Rooting out corruption and closing the income gap for Panamanians was promised when Laurentino “Nito” Cortizo was sworn in as the newly elected president of Panama on July 1, 2019. Fast forward a year and neither of those initiatives is the main focus of the man who promised: “complete transparency” along with job opportunities for thousands, new education options and better healthcare access. The arrival of COVID-19 in March 2020 changed the focus as well as the future for Panama, but it hasn’t stopped the work on fulfilling those promises once the virus is contained and a vaccine is developed.
Cortizo knew Panama was an almost unknown vacation destination for many North Americans and he planned to develop international tourism to increase jobs and solid salaries for employees in hotels, the new convention center, new Amador cruise piers, airport, tours and restaurants. Cortizo planned to train employees in English and create as many as 300,000 new jobs.
Contributing 7.5% To The GDP
Neighboring Costa Rica has spent millions on campaigns that consistently brought in tourists and the country is highly dependent on vacationers to support Gross Domestic Product (GDP) growth. Cortizo did not want Panama to become too dependent on tourism, but rather to contribute approximately 7.5% to Panama’s overall GDP, balanced with income from the Panama Canal and revenue from the new copper mine.
The new administration knew to develop Panama as a vacation hot spot was possible after completing in-depth research before the election. Focus group participants in the United States, who were shown photographs of the Panama City skyline could not identify it and routinely guessed it must be a city in Asia or the Middle East. “Singapore?” “Dubai?” “Maybe in Japan?”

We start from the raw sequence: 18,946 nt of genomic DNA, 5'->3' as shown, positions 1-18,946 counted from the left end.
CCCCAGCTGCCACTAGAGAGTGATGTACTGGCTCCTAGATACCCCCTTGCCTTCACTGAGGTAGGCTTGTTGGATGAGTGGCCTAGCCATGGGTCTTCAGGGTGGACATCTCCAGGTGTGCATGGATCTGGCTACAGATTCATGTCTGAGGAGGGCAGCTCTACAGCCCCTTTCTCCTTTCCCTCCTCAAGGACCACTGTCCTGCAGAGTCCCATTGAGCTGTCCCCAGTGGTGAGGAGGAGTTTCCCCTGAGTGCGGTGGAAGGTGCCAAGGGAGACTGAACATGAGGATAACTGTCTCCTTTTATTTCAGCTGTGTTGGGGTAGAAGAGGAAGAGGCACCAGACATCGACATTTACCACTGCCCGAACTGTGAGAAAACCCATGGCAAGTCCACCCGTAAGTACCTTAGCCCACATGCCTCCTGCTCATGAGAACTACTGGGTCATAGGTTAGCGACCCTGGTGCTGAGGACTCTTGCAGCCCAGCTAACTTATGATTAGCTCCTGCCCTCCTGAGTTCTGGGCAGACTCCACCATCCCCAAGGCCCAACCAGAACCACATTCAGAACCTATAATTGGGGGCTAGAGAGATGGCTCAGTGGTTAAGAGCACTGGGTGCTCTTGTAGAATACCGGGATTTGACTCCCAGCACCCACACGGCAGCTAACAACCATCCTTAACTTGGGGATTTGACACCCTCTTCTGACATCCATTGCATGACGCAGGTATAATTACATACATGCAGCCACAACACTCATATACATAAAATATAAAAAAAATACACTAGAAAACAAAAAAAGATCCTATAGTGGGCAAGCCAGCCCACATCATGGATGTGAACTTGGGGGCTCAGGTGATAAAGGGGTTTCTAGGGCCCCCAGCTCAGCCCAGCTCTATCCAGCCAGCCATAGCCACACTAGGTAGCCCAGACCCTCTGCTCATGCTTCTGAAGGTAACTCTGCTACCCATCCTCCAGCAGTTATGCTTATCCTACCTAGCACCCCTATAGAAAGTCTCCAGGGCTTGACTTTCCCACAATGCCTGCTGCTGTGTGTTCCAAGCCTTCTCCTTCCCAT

Developing Tourism Means Keeping Promises
The research also showed that North Americans knew almost nothing about Panama beyond the existence of the Panama Canal and the capture of “a dictator in the jungle.” Developing tourism was a way for Cortizo to deliver on his campaign promise of closing the income gap and providing opportunities for additional education.
But, before a tourism advertising campaign could be executed, COVID-19 put things on hold. Tocumen International Airport closed and almost all hotels and resorts closed temporarily to combat the virus. Hotels were turned into dormitories for front line healthcare workers and make-shift hospitals. Thousands of employees in the tourism and hospitality business were furloughed.
Now three months into the pandemic, there is again movement to reopen tourism. The Panamanian Hotel Association (PHA) reported they had “already started the rigorous sanitary protocols that will be needed to receive tourists in hotels when operations restart.” The problem is that no one knows when Panama will be reopened to visitors from other countries. Hotels are scheduled to open in the fourth block, but the blocks have been paused because COVID-19 cases like everywhere else, continue to rise in Panama.
So instead of waiting for tourists to come from North America, the Panama Tourism Authority (ATP) announced they were launching an internal awareness campaign, focusing on local tourists and Panama’s natural beauty and cultural heritage, that can be explored while social distancing.